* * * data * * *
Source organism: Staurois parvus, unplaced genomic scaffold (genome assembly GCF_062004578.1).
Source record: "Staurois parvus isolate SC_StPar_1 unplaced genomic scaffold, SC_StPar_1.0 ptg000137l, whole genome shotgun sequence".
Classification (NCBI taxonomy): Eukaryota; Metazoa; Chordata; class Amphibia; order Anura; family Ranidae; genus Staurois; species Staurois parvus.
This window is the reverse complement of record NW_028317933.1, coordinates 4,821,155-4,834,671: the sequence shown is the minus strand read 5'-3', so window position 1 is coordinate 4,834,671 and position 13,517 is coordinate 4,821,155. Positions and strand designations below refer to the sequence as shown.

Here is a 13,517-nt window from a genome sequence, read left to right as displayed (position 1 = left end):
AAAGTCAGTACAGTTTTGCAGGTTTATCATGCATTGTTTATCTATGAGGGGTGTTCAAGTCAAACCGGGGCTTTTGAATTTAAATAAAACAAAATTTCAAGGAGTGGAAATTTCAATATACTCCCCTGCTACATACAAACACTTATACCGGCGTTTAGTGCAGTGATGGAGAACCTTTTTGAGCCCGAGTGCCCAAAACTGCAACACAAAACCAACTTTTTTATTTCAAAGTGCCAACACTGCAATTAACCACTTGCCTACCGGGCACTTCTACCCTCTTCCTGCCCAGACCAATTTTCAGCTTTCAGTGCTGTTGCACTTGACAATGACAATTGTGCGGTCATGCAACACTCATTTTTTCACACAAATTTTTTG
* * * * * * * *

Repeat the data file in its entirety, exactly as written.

Source organism: Staurois parvus, unplaced genomic scaffold (genome assembly GCF_062004578.1).
Source record: "Staurois parvus isolate SC_StPar_1 unplaced genomic scaffold, SC_StPar_1.0 ptg000137l, whole genome shotgun sequence".
Classification (NCBI taxonomy): Eukaryota; Metazoa; Chordata; class Amphibia; order Anura; family Ranidae; genus Staurois; species Staurois parvus.
This window is the reverse complement of record NW_028317933.1, coordinates 4,821,155-4,834,671: the sequence shown is the minus strand read 5'-3', so window position 1 is coordinate 4,834,671 and position 13,517 is coordinate 4,821,155. Positions and strand designations below refer to the sequence as shown.

Here is a 13,517-nt window from a genome sequence, read left to right as displayed (position 1 = left end):
AAAGTCAGTACAGTTTTGCAGGTTTATCATGCATTGTTTATCTATGAGGGGTGTTCAAGTCAAACCGGGGCTTTTGAATTTAAATAAAACAAAATTTCAAGGAGTGGAAATTTCAATATACTCCCCTGCTACATACAAACACTTATACCGGCGTTTAGTGCAGTGATGGAGAACCTTTTTGAGCCCGAGTGCCCAAAACTGCAACACAAAACCAACTTTTTTATTTCAAAGTGCCAACACTGCAATTAACCACTTGCCTACCGGGCACTTCTACCCTCTTCCTGCCCAGACCAATTTTCAGCTTTCAGTGCTGTTGCACTTGACAATGACAATTGTGCGGTCATGCAACACTCATTTTTTCACACAAATTTTTTG